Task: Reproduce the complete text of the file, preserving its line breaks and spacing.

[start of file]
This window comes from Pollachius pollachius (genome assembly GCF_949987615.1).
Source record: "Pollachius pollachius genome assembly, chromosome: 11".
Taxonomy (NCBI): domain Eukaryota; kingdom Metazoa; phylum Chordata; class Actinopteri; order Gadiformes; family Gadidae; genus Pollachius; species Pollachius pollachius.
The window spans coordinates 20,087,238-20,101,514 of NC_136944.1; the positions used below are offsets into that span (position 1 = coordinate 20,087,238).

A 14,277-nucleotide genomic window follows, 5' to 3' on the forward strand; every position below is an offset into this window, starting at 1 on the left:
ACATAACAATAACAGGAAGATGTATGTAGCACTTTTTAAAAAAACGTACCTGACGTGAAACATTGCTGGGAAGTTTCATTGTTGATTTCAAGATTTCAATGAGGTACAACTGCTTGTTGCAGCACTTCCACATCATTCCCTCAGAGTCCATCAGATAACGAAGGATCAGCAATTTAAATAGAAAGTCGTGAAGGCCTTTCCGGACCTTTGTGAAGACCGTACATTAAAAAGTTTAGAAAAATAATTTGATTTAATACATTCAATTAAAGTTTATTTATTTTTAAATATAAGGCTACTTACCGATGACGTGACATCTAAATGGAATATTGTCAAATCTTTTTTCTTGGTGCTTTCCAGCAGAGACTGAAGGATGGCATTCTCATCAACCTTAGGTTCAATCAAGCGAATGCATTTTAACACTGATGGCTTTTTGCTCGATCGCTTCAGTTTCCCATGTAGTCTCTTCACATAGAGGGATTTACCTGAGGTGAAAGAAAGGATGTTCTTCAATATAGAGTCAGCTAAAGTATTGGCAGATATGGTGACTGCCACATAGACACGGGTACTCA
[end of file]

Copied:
This window comes from Pollachius pollachius (genome assembly GCF_949987615.1).
Source record: "Pollachius pollachius genome assembly, chromosome: 11".
Taxonomy (NCBI): domain Eukaryota; kingdom Metazoa; phylum Chordata; class Actinopteri; order Gadiformes; family Gadidae; genus Pollachius; species Pollachius pollachius.
The window spans coordinates 20,087,238-20,101,514 of NC_136944.1; the positions used below are offsets into that span (position 1 = coordinate 20,087,238).

A 14,277-nucleotide genomic window follows, 5' to 3' on the forward strand; every position below is an offset into this window, starting at 1 on the left:
ACATAACAATAACAGGAAGATGTATGTAGCACTTTTTAAAAAAACGTACCTGACGTGAAACATTGCTGGGAAGTTTCATTGTTGATTTCAAGATTTCAATGAGGTACAACTGCTTGTTGCAGCACTTCCACATCATTCCCTCAGAGTCCATCAGATAACGAAGGATCAGCAATTTAAATAGAAAGTCGTGAAGGCCTTTCCGGACCTTTGTGAAGACCGTACATTAAAAAGTTTAGAAAAATAATTTGATTTAATACATTCAATTAAAGTTTATTTATTTTTAAATATAAGGCTACTTACCGATGACGTGACATCTAAATGGAATATTGTCAAATCTTTTTTCTTGGTGCTTTCCAGCAGAGACTGAAGGATGGCATTCTCATCAACCTTAGGTTCAATCAAGCGAATGCATTTTAACACTGATGGCTTTTTGCTCGATCGCTTCAGTTTCCCATGTAGTCTCTTCACATAGAGGGATTTACCTGAGGTGAAAGAAAGGATGTTCTTCAATATAGAGTCAGCTAAAGTATTGGCAGATATGGTGACTGCCACATAGACACGGGTACTCA